The current account deficit is expected to be in the range of 0.5 percent to 1.5 percent of the GDP in 2023-24. In absolute terms, this is equivalent to a range from dollar 1.8 billion to dollar 5.4 billion. The IMF projection is of dollar 6.5 billion.

The difference between the two projections is primarily in the likely magnitudes of f.o.b. imports and remittances. The IMF has projected an almost 25 percent increase in imports, whereas the SBP expects the growth to be only marginal.

This is indeed surprising, given that imports were severely restricted last year through physical controls and the agreement with the IMF is that there will be no such controls and instead a market-based exchange rate policy will be adopted.

As such, if the SBP is expecting the import level to remain unchanged at close to dollar 52 billion in 2023-24 as in last year, then this implies a process of larger depreciation in the value of the rupee and little or no growth in import demand even if the real GDP increases by 3 percent. Currently, the opposite is happening with the rupee showing a rise in value in relation to the value in end-June 2023.

Turning to remittances, the SBP projects them at close to dollar 26 billion in 2023-24. This actually implies a fall of almost 5 percent in relation to the level last year.

There is an explanation for the drop in remittances in 2022-23, in the form to a diversion of up to dollar 4 billion to the hundi market when there was a big difference between the open market and the inter-bank exchange rate. This difference no longer exists.

Therefore, the expectation by both the government and the IMF is that remittances will show a double-digit growth in 2023-24. This is very different from the SBP projection that remittances will fall this year. This is consistent with the actual trend of almost 20 percent fall in the first four months of 2023-24.

The SBP projection for exports is from dollar 28 to dollar 29 billion. This does not diverge much from the government or the IMF projections. However, the issue now is that with an appreciating rupee and big increases in input costs of gas and electricity will exporters, especially of textiles, be able to compete internationally and sustain the level of exports.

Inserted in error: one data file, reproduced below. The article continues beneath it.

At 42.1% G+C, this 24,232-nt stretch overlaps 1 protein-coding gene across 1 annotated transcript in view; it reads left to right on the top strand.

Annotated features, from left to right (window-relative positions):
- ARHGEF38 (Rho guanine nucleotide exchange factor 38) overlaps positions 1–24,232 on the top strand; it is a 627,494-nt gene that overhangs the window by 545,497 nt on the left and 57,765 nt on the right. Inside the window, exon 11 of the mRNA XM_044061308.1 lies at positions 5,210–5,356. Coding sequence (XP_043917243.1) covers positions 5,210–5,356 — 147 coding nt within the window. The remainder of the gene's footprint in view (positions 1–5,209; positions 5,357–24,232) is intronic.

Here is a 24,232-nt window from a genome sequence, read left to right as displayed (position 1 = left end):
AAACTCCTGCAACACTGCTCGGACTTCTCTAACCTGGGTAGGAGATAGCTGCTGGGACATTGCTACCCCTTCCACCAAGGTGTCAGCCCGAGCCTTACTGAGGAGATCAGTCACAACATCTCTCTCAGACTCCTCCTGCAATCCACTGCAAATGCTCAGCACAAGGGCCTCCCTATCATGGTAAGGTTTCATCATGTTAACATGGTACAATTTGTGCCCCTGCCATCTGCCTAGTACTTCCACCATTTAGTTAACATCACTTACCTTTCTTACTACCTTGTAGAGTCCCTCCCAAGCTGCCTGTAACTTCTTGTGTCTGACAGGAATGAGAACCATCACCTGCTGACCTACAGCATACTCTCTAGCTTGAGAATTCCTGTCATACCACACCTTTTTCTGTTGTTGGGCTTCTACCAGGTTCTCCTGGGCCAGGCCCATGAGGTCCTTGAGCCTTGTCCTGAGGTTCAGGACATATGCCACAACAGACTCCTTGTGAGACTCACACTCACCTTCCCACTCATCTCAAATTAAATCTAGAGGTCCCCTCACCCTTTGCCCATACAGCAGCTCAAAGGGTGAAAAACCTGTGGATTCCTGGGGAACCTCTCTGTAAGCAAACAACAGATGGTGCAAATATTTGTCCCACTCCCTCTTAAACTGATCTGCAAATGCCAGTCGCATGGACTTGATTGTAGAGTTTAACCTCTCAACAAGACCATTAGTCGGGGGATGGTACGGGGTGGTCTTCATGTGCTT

Already, in the first four months of 2023-24 exports have shown no growth. The SBP Annual Report demonstrates a degree of optimism about the GDP growth rate in 2023-24 by expecting it to approach 3 percent. This is only marginally below the Government’s projection of 3.5 percent, while IMF anticipates a growth rate of 2.5 percent.

The SBP’s projection is based on the big increase in output of cotton and rice in relation to the low base due to the floods. Further, withdrawal of physical controls on imported inputs should facilitate domestic production.

Already, the growth rate of the large-scale manufacturing sector turned positive in August 2023 at 2.5 percent, compared to the negative 10 percent in 2023-24. Therefore, the likelihood is high that the economy could achieve a growth rate of 3 percent in 2023-24.

Overall, the SBP projections for 2023-24 are of a varying nature. They are optimistic with regard to the likely rate of inflation and the size of the current account deficit in the balance of payments. They appear to be realistic on the GDP growth rate and the rate of change in exports and remittances. However, they are perhaps on the low side on the level of imports.

Copyright Business Recorder, 2023

Dr Hafiz A Pasha

The writer is Professor Emeritus at BNU and former Federal Minister